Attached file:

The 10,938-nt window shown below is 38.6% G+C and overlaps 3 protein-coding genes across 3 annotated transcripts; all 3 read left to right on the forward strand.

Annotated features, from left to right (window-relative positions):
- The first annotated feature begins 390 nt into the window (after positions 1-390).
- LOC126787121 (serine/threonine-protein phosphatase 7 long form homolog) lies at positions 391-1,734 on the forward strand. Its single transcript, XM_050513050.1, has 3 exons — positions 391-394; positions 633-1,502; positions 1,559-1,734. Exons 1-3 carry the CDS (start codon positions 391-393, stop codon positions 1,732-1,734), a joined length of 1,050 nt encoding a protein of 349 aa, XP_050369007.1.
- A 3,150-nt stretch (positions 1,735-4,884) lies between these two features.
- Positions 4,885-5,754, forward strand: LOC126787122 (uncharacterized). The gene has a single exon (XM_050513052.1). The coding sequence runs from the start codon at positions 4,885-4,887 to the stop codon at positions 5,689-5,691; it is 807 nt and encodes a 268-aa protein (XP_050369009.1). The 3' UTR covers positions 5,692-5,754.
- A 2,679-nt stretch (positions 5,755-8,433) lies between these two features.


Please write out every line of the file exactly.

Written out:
The 10,938-nt window shown below is 38.6% G+C and overlaps 3 protein-coding genes across 3 annotated transcripts; all 3 read left to right on the forward strand.

Annotated features, from left to right (window-relative positions):
- The first annotated feature begins 390 nt into the window (after positions 1-390).
- LOC126787121 (serine/threonine-protein phosphatase 7 long form homolog) lies at positions 391-1,734 on the forward strand. Its single transcript, XM_050513050.1, has 3 exons — positions 391-394; positions 633-1,502; positions 1,559-1,734. Exons 1-3 carry the CDS (start codon positions 391-393, stop codon positions 1,732-1,734), a joined length of 1,050 nt encoding a protein of 349 aa, XP_050369007.1.
- A 3,150-nt stretch (positions 1,735-4,884) lies between these two features.
- Positions 4,885-5,754, forward strand: LOC126787122 (uncharacterized). The gene has a single exon (XM_050513052.1). The coding sequence runs from the start codon at positions 4,885-4,887 to the stop codon at positions 5,689-5,691; it is 807 nt and encodes a 268-aa protein (XP_050369009.1). The 3' UTR covers positions 5,692-5,754.
- A 2,679-nt stretch (positions 5,755-8,433) lies between these two features.